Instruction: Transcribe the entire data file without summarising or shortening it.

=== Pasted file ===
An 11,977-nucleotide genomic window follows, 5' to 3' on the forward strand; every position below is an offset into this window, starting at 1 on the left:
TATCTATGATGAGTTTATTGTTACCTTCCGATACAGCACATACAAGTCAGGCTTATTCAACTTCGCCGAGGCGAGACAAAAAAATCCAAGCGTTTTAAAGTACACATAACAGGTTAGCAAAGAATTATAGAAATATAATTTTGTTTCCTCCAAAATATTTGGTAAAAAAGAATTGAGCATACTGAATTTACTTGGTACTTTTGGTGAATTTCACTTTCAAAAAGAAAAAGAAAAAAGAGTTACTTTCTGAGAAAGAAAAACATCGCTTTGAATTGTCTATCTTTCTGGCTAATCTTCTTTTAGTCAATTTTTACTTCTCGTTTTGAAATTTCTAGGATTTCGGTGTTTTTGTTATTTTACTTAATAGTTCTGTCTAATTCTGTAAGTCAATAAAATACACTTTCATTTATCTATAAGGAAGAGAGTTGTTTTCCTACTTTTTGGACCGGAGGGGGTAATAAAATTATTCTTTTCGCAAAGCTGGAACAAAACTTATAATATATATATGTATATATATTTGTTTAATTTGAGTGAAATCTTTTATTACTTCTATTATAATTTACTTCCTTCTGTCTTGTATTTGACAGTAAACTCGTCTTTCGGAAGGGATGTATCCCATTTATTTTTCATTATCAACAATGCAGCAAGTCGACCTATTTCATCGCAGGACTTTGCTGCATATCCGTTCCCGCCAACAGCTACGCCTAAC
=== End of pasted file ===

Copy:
An 11,977-nucleotide genomic window follows, 5' to 3' on the forward strand; every position below is an offset into this window, starting at 1 on the left:
TATCTATGATGAGTTTATTGTTACCTTCCGATACAGCACATACAAGTCAGGCTTATTCAACTTCGCCGAGGCGAGACAAAAAAATCCAAGCGTTTTAAAGTACACATAACAGGTTAGCAAAGAATTATAGAAATATAATTTTGTTTCCTCCAAAATATTTGGTAAAAAAGAATTGAGCATACTGAATTTACTTGGTACTTTTGGTGAATTTCACTTTCAAAAAGAAAAAGAAAAAAGAGTTACTTTCTGAGAAAGAAAAACATCGCTTTGAATTGTCTATCTTTCTGGCTAATCTTCTTTTAGTCAATTTTTACTTCTCGTTTTGAAATTTCTAGGATTTCGGTGTTTTTGTTATTTTACTTAATAGTTCTGTCTAATTCTGTAAGTCAATAAAATACACTTTCATTTATCTATAAGGAAGAGAGTTGTTTTCCTACTTTTTGGACCGGAGGGGGTAATAAAATTATTCTTTTCGCAAAGCTGGAACAAAACTTATAATATATATATGTATATATATTTGTTTAATTTGAGTGAAATCTTTTATTACTTCTATTATAATTTACTTCCTTCTGTCTTGTATTTGACAGTAAACTCGTCTTTCGGAAGGGATGTATCCCATTTATTTTTCATTATCAACAATGCAGCAAGTCGACCTATTTCATCGCAGGACTTTGCTGCATATCCGTTCCCGCCAACAGCTACGCCTAAC